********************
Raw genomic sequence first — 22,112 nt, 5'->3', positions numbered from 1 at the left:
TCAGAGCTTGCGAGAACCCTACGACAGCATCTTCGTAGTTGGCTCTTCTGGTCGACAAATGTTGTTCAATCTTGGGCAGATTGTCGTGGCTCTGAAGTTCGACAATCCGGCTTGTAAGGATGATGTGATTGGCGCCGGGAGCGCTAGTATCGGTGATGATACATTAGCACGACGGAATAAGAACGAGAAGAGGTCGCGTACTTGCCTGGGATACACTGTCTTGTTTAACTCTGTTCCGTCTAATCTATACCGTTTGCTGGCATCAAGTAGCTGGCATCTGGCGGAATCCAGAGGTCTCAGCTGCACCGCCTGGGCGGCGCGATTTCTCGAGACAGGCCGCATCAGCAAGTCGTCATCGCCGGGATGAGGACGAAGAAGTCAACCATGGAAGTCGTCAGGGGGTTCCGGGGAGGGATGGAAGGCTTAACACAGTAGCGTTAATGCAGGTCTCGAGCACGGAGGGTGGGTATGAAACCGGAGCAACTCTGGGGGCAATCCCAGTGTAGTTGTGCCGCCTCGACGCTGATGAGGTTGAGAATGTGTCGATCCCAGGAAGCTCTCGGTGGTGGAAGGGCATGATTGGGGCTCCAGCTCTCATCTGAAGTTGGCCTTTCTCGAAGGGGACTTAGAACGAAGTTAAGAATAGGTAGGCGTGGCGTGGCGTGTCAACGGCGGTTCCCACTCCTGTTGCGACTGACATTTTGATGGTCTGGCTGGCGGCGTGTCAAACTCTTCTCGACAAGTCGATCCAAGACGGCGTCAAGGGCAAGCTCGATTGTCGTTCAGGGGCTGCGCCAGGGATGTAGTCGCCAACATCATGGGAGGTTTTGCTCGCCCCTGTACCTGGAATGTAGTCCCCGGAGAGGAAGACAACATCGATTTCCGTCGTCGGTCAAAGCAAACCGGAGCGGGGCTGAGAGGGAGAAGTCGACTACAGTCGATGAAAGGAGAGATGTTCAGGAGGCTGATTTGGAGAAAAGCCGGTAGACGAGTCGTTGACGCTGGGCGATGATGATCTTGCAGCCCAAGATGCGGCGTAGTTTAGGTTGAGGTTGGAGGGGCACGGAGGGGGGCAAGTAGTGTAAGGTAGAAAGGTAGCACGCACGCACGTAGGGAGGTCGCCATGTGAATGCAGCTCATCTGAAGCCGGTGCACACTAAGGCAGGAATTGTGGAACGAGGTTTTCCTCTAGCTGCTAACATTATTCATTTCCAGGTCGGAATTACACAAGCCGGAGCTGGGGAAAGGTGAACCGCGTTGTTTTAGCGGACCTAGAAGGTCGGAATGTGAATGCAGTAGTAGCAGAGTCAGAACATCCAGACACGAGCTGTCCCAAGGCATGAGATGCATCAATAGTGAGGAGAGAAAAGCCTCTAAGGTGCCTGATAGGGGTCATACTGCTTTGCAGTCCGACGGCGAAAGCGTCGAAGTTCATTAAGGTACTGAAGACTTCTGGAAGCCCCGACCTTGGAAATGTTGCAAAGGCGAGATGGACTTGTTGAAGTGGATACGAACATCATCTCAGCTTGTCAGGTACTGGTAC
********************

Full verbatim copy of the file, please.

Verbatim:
Raw genomic sequence first — 22,112 nt, 5'->3', positions numbered from 1 at the left:
TCAGAGCTTGCGAGAACCCTACGACAGCATCTTCGTAGTTGGCTCTTCTGGTCGACAAATGTTGTTCAATCTTGGGCAGATTGTCGTGGCTCTGAAGTTCGACAATCCGGCTTGTAAGGATGATGTGATTGGCGCCGGGAGCGCTAGTATCGGTGATGATACATTAGCACGACGGAATAAGAACGAGAAGAGGTCGCGTACTTGCCTGGGATACACTGTCTTGTTTAACTCTGTTCCGTCTAATCTATACCGTTTGCTGGCATCAAGTAGCTGGCATCTGGCGGAATCCAGAGGTCTCAGCTGCACCGCCTGGGCGGCGCGATTTCTCGAGACAGGCCGCATCAGCAAGTCGTCATCGCCGGGATGAGGACGAAGAAGTCAACCATGGAAGTCGTCAGGGGGTTCCGGGGAGGGATGGAAGGCTTAACACAGTAGCGTTAATGCAGGTCTCGAGCACGGAGGGTGGGTATGAAACCGGAGCAACTCTGGGGGCAATCCCAGTGTAGTTGTGCCGCCTCGACGCTGATGAGGTTGAGAATGTGTCGATCCCAGGAAGCTCTCGGTGGTGGAAGGGCATGATTGGGGCTCCAGCTCTCATCTGAAGTTGGCCTTTCTCGAAGGGGACTTAGAACGAAGTTAAGAATAGGTAGGCGTGGCGTGGCGTGTCAACGGCGGTTCCCACTCCTGTTGCGACTGACATTTTGATGGTCTGGCTGGCGGCGTGTCAAACTCTTCTCGACAAGTCGATCCAAGACGGCGTCAAGGGCAAGCTCGATTGTCGTTCAGGGGCTGCGCCAGGGATGTAGTCGCCAACATCATGGGAGGTTTTGCTCGCCCCTGTACCTGGAATGTAGTCCCCGGAGAGGAAGACAACATCGATTTCCGTCGTCGGTCAAAGCAAACCGGAGCGGGGCTGAGAGGGAGAAGTCGACTACAGTCGATGAAAGGAGAGATGTTCAGGAGGCTGATTTGGAGAAAAGCCGGTAGACGAGTCGTTGACGCTGGGCGATGATGATCTTGCAGCCCAAGATGCGGCGTAGTTTAGGTTGAGGTTGGAGGGGCACGGAGGGGGGCAAGTAGTGTAAGGTAGAAAGGTAGCACGCACGCACGTAGGGAGGTCGCCATGTGAATGCAGCTCATCTGAAGCCGGTGCACACTAAGGCAGGAATTGTGGAACGAGGTTTTCCTCTAGCTGCTAACATTATTCATTTCCAGGTCGGAATTACACAAGCCGGAGCTGGGGAAAGGTGAACCGCGTTGTTTTAGCGGACCTAGAAGGTCGGAATGTGAATGCAGTAGTAGCAGAGTCAGAACATCCAGACACGAGCTGTCCCAAGGCATGAGATGCATCAATAGTGAGGAGAGAAAAGCCTCTAAGGTGCCTGATAGGGGTCATACTGCTTTGCAGTCCGACGGCGAAAGCGTCGAAGTTCATTAAGGTACTGAAGACTTCTGGAAGCCCCGACCTTGGAAATGTTGCAAAGGCGAGATGGACTTGTTGAAGTGGATACGAACATCATCTCAGCTTGTCAGGTACTGGTAC